Perhaps Coates’ most overlooked achievement in his development of the urban flat was his design of the three-two planning system. Used to great effect at 10 Palace Gate, Kensington, a block of flats designed for the developer Randal Bell and completed in 1939, this gave greater spatial variety to each apartment. It enabled the sitting rooms to be larger with higher ceilings, while bedrooms, bathrooms, service rooms and corridors were smaller in scale.
During World War II, Coates served with the RAF. After the war he presented a quarter full-size model of the Wingsail Catamaran he had designed at the 1946 Britain Can Make It exhibition, and then designed the Telekinema for the 1951 Festival of Britain with a glass-walled projection room to enable the public to see the workings. Yet his post-war career was full of projects which were developed but seldom realised. This caused severe financial difficulties for Coates, who was obliged to accept a teaching position at Harvard Graduate School in 1955. This year-long post was not renewed and Coates moved to Vancouver where he worked on a report into mass rapid transit systems for the British Columbia Electric Company. Coates died in Canada in the summer of 1958 when developing Project ’58, an Urban Design for the Central Area – Downtown Business district for exhibition during the British Columbia Centennial celebrations.
An intense and energetic man, Coates experimented continuously with architecture and design. His idealism drove him to pursue projects that seldom offered financial rewards and were often abandoned. Despite his lack of realised work after World War II, Coates’ achievements as a champion of modern architecture, his work to create relevant architecture for a changing society and his success as a product designer make him stand out as a unique spirit in the vibrant period of the birth of modernism in Britain.
1895 Born in Tokyo, Japan as the eldest son of Canadian missionaries.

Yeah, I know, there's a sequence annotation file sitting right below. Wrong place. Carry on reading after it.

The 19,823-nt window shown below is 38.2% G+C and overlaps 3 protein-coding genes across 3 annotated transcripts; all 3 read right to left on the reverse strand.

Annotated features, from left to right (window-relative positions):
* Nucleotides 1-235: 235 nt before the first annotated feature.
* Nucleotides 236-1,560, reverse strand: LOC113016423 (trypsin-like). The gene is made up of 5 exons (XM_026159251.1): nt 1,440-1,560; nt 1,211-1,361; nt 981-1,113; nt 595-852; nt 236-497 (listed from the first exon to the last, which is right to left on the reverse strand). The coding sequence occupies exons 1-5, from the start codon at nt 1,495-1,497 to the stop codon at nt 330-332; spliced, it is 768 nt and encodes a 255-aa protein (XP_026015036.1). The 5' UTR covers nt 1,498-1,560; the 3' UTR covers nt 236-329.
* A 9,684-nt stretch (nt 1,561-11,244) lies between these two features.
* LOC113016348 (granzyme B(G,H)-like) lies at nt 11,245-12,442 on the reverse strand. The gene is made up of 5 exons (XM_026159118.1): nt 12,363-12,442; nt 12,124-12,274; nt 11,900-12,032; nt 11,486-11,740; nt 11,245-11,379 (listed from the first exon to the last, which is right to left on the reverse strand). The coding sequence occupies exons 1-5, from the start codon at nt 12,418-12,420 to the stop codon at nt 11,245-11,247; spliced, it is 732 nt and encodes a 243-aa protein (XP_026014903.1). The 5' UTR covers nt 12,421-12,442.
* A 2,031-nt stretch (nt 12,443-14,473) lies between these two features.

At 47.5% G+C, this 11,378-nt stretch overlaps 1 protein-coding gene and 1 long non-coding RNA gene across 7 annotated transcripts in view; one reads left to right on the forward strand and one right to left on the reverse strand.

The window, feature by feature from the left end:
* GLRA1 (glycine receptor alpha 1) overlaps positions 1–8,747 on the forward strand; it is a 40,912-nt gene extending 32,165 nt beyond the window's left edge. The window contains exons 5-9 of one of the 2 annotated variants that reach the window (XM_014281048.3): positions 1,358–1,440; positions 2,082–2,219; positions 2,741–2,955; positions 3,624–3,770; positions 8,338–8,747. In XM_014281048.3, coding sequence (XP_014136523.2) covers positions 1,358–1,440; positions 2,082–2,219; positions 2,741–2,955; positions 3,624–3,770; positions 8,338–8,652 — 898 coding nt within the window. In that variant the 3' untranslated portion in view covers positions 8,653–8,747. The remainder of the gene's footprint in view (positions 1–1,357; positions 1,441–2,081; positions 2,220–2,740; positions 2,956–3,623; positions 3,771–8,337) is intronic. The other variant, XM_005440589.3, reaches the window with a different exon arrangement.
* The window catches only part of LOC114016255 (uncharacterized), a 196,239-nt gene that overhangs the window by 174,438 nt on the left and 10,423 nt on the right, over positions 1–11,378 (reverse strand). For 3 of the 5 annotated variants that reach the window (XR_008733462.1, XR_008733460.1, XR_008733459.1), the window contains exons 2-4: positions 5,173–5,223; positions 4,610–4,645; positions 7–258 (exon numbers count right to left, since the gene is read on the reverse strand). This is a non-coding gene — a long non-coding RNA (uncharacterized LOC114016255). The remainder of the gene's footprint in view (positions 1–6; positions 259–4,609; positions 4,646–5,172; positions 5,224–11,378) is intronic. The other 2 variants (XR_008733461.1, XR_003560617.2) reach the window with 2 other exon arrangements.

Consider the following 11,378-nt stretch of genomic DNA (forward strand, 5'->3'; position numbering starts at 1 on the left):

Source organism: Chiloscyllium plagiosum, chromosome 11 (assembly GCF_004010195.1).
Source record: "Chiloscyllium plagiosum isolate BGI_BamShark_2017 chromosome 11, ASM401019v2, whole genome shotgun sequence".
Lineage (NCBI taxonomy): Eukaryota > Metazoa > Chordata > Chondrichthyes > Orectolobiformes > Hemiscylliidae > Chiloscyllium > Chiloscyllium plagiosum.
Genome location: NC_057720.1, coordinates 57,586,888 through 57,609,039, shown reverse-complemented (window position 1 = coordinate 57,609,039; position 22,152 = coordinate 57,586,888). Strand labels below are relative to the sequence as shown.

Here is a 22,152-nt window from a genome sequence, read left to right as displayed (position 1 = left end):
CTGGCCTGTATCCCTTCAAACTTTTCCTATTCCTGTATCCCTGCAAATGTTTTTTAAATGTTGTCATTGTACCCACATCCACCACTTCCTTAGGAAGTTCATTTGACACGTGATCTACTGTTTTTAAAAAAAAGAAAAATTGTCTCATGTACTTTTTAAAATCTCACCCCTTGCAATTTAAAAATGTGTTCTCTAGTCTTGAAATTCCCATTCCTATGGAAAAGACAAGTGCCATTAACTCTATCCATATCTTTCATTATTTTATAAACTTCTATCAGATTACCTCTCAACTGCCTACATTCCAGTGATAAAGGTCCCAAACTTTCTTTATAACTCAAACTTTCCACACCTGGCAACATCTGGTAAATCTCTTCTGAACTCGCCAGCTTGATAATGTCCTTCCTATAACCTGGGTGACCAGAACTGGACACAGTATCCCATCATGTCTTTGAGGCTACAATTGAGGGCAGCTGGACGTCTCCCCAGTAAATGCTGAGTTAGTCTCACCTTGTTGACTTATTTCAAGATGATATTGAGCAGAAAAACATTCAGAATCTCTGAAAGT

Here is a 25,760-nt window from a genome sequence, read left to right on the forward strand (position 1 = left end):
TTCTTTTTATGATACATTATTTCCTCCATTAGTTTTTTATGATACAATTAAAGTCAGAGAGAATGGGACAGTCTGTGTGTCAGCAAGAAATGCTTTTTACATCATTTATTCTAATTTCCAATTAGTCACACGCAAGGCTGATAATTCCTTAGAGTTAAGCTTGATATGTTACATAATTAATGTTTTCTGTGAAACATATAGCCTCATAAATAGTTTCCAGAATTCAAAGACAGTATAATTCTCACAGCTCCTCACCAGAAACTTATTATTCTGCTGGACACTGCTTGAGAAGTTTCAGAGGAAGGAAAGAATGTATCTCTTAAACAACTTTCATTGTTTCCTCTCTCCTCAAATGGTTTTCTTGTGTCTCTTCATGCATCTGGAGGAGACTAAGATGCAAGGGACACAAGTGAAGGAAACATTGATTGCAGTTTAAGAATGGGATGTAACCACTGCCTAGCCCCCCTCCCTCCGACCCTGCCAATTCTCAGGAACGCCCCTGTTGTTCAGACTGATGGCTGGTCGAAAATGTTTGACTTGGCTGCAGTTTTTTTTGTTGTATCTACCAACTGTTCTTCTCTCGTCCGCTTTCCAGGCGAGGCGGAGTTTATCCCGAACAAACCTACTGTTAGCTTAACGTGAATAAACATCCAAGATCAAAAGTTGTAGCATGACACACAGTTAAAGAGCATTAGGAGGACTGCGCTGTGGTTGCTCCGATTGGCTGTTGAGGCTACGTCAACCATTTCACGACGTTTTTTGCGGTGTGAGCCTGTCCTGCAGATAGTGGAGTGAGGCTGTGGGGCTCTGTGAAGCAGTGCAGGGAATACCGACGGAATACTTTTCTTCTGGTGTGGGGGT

1913 Embarks on a Grand Tour with his father and tutor, visiting China, Java, Burma, India, Egypt, Europe, the United States and Canada. Enrols on the engineering course at the University of Vancouver, British Columbia.
1915 Interrupts his studies to serve in the army during World War I with the Second Division of Canadian Gunners and later the 66 Squadron of the Royal Flying Corps.
1919 Resumes his engineering studies.
1922 Moves to London as an engineering research student at London University and produces a thesis on the Gases of the Diesel Engine.
1924 Joins the Daily Express newspaper as a sub-editor.
1927 Marries Marion Grove.
1928 Secures his first interior design commissions for Crysede Silks and Cresta Silks. For the next few years he designs shop fronts and interiors, where he uses his d-handle for the first time.
1929 After meeting Jack and Molly Pritchard, Coates starts work on the designs for Lawn Road flats.
1930 Birth of the Coates’ only daughter Laura.
1931 Designs broadcasting studios for the BBC.
1933 Sets up an architectural partnership with David Pleydell-Bouverie. Attends the CIAM congress off the coast of Athens.
1934 Unveils the first Sunspan house at the Daily Mail Ideal Home Exhibition in Olympia, London.
1934 Exhibits with Unit One at the Mayor Gallery in London. The exhibition then tours to Liverpool, Manchester, Hanley, Derby, Swansea and Belfast.
1934 Starts a long collaboration with the electronics manufacturer E.K Cole and designs the EKCO radio AD65. Completion of Lawn Road flats.
1935 Converts the top floor of 18 Yeoman’s Row in Knightsbridge, London into a studio flat for himself.
1936 Designs Embassy Court, a block of flats in Brighton.
1938 Co-founds the MARS Group as the British wing of the Congrès Internationaux d’Architecture Moderne.
1939 Designs a block of flats at 10 Palace Gate in Kensington, London.
1940 Serves with the Royal Air Force and works on the design of fighter aircraft.
1946 Designs a 16-ft catamaran, the Wingsail.
1950 Designs the Telekinema for the Festival of Britain. It later becomes the National Film Theatre.
1954 Designs for a 30-ft yawl, Fey Loong, which is launched the following year.
1955 Starts two years of teaching at Harvard Graduate School in the US.
1956 Moves to Canada.
1958 Wells Coates dies of a heart attack in Vancouver, Canada.
Sherban Cantacuzino, Wells Coates – A Monograph, Gordon Fraser, 1978
Laura Cohn, Wells Coates: Architect & Designer 1895-1955, Oxford Polytechnic Press, 1979
Laura Cohn, The Door to a Secret Room: A Portrait of Wells Coates, Ashgate, 1999
For more information on British design and architecture go to Design in Britain, the online archive run in collaboration by the Design Museum and the British Council, at designmuseum.org/designinbritain